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This book theorizes the ways in which states that are presumed to be weaker in the international system use the International Criminal Court (ICC) to advance their security and political interests.
Ultimately, it contends that African states have managed to instrumentally and strategically use the international justice system to their advantage, a theoretical framework that challenges the "justice cascade" argument.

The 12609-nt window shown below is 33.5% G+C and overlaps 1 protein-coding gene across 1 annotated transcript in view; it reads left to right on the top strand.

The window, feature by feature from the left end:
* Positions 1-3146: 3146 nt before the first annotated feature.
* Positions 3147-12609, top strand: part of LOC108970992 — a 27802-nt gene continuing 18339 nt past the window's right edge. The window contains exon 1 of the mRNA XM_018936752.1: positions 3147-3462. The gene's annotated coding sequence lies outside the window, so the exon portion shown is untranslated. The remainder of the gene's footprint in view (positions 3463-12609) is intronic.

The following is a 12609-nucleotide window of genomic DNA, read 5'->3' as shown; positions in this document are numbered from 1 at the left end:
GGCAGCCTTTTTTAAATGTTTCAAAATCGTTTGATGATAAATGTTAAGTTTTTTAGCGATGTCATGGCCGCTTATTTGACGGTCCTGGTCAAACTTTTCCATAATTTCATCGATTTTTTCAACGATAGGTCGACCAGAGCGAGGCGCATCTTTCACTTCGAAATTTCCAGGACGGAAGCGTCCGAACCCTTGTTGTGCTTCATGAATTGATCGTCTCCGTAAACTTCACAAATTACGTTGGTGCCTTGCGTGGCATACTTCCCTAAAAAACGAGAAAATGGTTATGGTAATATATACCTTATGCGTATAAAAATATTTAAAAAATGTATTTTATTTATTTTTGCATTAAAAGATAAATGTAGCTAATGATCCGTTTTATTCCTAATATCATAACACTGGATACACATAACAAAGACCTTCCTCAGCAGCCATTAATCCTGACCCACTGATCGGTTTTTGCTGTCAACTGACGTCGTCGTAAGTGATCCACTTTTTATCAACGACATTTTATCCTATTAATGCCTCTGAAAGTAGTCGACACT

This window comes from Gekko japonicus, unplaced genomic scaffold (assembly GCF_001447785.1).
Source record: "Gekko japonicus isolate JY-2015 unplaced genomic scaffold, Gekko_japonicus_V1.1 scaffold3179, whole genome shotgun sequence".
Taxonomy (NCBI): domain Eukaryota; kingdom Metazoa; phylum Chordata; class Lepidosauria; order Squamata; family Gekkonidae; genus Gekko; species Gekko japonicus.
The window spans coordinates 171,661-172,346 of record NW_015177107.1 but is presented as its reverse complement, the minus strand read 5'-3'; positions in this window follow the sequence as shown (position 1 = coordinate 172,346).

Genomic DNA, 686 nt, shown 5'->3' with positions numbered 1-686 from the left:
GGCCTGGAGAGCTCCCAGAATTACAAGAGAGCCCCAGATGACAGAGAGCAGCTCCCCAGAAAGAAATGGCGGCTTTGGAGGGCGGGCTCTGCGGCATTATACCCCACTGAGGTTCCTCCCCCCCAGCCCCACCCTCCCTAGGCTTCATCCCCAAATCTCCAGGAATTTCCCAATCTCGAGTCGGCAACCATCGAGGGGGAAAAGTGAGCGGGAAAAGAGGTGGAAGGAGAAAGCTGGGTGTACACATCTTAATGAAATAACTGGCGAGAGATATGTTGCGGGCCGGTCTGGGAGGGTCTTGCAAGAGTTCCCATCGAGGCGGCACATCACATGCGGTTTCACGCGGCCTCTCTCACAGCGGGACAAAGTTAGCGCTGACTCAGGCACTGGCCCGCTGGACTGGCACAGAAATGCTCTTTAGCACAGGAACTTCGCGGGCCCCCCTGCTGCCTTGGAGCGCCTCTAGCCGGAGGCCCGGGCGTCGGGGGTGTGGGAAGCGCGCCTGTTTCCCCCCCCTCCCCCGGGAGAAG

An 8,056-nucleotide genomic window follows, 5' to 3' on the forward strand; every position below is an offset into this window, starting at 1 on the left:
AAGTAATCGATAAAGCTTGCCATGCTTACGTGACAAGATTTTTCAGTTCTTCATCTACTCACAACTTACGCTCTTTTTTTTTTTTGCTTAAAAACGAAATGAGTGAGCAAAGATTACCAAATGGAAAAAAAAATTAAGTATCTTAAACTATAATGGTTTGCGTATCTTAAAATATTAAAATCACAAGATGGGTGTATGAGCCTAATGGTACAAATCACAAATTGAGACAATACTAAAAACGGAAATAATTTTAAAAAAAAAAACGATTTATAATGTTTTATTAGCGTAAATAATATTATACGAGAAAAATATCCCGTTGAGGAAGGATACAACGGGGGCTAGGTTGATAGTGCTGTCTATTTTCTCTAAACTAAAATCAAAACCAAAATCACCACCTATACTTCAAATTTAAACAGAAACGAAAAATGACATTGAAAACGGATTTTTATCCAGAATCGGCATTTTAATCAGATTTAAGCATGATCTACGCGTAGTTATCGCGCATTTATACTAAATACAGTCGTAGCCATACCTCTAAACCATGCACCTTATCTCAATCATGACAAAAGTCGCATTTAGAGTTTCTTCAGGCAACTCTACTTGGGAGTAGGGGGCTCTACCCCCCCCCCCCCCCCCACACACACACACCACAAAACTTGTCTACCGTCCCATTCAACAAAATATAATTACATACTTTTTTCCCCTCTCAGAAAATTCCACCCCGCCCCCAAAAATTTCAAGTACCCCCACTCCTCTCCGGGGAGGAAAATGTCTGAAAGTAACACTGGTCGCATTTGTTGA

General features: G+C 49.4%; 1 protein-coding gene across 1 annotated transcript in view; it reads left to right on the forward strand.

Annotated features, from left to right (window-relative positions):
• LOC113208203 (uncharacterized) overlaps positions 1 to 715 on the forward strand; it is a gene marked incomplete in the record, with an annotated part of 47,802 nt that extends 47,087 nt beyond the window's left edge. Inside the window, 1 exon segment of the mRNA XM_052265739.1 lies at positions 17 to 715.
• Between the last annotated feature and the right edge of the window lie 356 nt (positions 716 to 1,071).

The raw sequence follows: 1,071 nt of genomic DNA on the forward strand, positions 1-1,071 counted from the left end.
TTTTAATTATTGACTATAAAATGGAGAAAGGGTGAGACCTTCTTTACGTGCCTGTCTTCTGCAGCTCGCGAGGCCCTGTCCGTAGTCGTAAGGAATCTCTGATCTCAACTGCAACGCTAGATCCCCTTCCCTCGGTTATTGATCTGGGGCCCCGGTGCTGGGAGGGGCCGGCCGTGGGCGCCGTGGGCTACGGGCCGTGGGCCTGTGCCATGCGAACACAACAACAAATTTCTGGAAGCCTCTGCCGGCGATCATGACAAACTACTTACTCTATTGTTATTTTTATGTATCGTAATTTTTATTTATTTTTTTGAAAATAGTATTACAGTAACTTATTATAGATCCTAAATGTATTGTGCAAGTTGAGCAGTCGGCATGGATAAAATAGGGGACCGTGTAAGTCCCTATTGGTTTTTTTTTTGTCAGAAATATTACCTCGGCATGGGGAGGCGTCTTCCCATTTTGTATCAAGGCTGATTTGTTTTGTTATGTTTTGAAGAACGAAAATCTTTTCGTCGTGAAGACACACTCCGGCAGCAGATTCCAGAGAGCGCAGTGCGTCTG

The empirical work of this study focuses on four major themes around the intersection of power, states' interests, and the global governance of atrocity crimes: firstly, the strategic use of self-referrals to the ICC; secondly, complementarity between national and the international justice system; thirdly, the limits of state cooperation with international courts; and finally the use of international courts in domestic political conflicts.
This book is valuable to students, scholars, and researchers who are interested in international relations, international criminal justice, peace and conflict studies, human rights, and African politics.
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